The species in this plan are listed as ‘Rare' or ‘Vulnerable' under state legislation, the Queensland Nature Conservation Act 1992 and the New South Wales Threatened Species Conservation Act 1995. However, only the wallum sedgefrog is listed under the Commonwealth Environment Protection and Biodiversity Conservation Act 1999 (EPBC Act). All species in this plan are listed as ‘Vulnerable' or ‘Endangered' by the World Conservation Union (IUCN).
Habitat and distribution
The species in this plan are wholly or largely restricted to lowland sand plains, dunes and sand islands of coastal south-east Queensland and New South Wales (including coastal ‘wallum'). All breed in oligotrophic (nutrient poor) acidic (pH < 6.0) coastal swamps and/or lakes.

The species in this plan have suffered significant habitat loss due to urban and resort development, the establishment of pine plantations and sand mining. Habitat loss and fragmentation due to urban development remains one of the main threats to wallum frog species, particularly in coastal south-east Queensland and northeast New South Wales. Other known and potential threats include habitat degradation, predation of eggs and larvae by introduced fish (in particular the mosquito fish Gambusia holbrooki), inappropriate fire regimes, use of biocides in weed and mosquito control, habitat disturbance and predation by pigs, chytrid fungus infection, a possible rise in sea levels as a consequence of global warming, competition with ecologically-similar species, exotic disease and vehicular traffic.


Saving Frogs Before it is too late

Last Updated on 12 March 2012

10_1371_journal_pbio_0060118_g001-m.jpgWith nearly one-third of amphibian species threatened with extinction worldwide, fueled in part by the widespread emergence of the deadly chytrid fungus, effective conservation efforts could not be more urgent.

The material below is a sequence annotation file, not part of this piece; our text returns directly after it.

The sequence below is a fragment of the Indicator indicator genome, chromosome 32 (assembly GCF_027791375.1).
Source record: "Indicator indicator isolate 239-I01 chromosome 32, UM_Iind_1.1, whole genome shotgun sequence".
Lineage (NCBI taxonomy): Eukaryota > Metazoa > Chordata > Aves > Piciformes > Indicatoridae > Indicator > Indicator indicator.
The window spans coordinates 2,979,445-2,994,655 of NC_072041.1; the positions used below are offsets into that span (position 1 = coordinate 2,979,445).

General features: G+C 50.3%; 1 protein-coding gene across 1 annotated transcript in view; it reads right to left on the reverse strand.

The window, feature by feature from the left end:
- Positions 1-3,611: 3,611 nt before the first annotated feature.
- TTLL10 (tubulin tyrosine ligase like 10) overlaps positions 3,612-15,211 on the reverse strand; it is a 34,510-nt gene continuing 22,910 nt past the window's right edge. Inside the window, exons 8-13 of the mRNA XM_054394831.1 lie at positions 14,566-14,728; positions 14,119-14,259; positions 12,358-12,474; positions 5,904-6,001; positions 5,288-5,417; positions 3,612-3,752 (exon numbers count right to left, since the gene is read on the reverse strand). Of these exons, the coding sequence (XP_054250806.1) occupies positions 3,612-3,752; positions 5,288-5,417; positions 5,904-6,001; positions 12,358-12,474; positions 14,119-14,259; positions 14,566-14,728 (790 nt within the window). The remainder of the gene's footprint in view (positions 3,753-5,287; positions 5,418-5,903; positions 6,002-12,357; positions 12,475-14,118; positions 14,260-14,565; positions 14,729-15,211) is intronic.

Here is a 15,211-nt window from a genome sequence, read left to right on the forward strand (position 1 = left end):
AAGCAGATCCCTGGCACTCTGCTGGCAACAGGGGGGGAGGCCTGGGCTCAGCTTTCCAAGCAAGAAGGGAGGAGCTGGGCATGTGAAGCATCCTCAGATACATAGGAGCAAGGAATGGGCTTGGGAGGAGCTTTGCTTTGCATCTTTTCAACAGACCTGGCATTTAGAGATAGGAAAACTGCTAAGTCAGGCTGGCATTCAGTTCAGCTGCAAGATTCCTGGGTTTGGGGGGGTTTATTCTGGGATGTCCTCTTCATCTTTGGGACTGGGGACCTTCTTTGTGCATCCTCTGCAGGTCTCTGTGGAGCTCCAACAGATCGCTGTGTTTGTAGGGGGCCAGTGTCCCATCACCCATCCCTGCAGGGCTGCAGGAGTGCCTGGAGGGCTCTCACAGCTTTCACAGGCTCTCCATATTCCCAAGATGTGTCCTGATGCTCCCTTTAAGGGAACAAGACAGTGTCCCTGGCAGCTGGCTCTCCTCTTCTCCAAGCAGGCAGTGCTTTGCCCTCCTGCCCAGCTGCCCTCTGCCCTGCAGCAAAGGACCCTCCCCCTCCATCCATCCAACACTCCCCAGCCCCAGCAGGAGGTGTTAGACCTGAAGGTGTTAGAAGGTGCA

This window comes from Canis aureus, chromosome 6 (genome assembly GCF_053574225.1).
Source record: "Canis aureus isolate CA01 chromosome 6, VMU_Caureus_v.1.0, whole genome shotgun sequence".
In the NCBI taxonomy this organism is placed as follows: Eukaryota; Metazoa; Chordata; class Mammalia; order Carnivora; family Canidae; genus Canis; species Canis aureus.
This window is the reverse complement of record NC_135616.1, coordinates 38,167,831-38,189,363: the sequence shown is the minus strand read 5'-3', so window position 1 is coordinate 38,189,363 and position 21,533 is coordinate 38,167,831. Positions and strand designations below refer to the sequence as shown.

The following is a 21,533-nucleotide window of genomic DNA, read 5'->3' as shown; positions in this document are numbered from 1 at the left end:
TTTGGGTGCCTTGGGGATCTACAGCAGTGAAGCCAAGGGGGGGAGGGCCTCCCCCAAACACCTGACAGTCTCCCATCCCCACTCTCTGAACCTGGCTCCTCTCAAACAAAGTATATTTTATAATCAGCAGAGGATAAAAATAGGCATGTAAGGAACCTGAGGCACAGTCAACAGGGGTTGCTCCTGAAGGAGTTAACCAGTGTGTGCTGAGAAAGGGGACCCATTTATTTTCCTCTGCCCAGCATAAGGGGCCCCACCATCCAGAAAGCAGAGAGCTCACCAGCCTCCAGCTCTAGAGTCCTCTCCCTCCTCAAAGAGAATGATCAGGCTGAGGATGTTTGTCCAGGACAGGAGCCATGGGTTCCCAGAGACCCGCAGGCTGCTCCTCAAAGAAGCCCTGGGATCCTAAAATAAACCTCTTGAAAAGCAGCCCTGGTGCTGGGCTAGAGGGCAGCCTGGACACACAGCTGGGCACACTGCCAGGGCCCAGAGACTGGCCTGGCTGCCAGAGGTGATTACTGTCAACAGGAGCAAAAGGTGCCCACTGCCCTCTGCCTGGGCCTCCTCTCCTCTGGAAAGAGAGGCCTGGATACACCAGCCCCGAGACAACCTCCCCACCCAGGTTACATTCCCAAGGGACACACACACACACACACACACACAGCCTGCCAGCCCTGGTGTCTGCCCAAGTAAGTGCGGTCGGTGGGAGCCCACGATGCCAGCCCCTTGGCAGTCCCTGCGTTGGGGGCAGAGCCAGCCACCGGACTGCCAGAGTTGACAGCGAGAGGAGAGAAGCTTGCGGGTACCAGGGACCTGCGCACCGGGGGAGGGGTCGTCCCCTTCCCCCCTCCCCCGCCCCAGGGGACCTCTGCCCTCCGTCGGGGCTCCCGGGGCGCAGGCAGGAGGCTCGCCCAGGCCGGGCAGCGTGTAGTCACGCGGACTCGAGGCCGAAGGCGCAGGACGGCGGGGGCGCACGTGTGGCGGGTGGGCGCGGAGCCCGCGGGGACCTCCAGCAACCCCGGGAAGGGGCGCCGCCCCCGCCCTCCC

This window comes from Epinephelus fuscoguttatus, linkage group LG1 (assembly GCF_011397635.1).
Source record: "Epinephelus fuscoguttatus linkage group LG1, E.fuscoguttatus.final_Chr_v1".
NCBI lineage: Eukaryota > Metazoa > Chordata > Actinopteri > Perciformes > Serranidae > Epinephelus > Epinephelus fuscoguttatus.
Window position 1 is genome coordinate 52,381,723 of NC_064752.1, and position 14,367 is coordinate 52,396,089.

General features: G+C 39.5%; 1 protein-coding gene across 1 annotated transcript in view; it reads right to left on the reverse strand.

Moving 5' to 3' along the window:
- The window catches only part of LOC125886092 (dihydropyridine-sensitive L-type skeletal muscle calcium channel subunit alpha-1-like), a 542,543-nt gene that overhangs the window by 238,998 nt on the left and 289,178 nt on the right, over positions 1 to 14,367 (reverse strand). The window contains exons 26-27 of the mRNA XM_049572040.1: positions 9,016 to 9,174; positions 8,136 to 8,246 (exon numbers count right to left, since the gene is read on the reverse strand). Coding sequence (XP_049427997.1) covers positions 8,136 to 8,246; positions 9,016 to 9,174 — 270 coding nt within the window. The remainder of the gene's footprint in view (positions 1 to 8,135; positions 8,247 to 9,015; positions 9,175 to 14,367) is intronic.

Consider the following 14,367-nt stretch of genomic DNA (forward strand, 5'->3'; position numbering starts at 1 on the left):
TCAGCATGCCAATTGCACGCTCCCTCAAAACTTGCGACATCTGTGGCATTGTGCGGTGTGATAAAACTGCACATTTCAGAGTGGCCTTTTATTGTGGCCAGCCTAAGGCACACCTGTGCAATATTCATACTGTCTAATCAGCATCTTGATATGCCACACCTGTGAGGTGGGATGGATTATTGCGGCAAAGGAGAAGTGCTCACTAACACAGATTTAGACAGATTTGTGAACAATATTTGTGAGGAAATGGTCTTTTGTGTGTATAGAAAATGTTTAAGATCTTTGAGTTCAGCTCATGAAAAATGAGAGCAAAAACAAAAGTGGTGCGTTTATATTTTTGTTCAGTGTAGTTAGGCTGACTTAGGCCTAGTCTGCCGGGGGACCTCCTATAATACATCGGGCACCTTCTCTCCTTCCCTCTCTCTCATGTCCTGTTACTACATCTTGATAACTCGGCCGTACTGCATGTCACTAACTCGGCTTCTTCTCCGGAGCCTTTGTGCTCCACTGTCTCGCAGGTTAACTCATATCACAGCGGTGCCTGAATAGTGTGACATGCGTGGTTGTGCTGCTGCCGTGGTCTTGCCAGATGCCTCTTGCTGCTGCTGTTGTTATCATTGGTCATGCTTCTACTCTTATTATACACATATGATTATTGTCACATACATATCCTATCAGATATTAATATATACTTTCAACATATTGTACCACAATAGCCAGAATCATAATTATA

In a new article, Franco Andreone and his colleagues argue that one of the best places to focus these efforts is Madagascar, a global hotspot of amphibian diversity that shows no signs of amphibian declines--or traces of the chytrid fungus. His website is here.

Read a summary of the article in the online Science Daily. The whole article is available here or here.

The second link also provides opportunities to comment . Locally Australian frogs are endangered - critically endangered - a global issue hence 2008 is the International Year of the Frog. Are the like the canaries in the underground coul mines of the nineteenth century?

(A) Dyscophus antongilii (Near Threatened), (B) Scaphiophryne gottlebei (Critically Endangered), (C) Boophis williamsi (Critically Endangered), (D) Mantella cowani (Critically Endangered). (From Madagascar)

Research is ongoing - but we can all do something in our own backyards - and inside our homes. Gardening without pesticides and providing habitat, clean water and shelter, are two things that require little effort to achieve.


FROGS at EcoExpo

Last Updated on 12 March 2012

This year 2008 is INTERNATIONAL YEAR OF THE FROG. The current amphibian extinxtion crisis is one of the greatest conservation challenges in the history of humanity. We are on the verge of losing much of an entire vertebrate class and the window of opportunity to stem the extinctions is closing.


The Amphibian Ark has launched this global campaign to generate public awareness and understanding of the amphibian extinction crisis. Please consider supporting this campaign by signing the petition to politicians and parliaments of the world. This is available online here.

Read more to find the two frog drawings to colour in and bring along to EcoExpo for opportunity to receive a prize.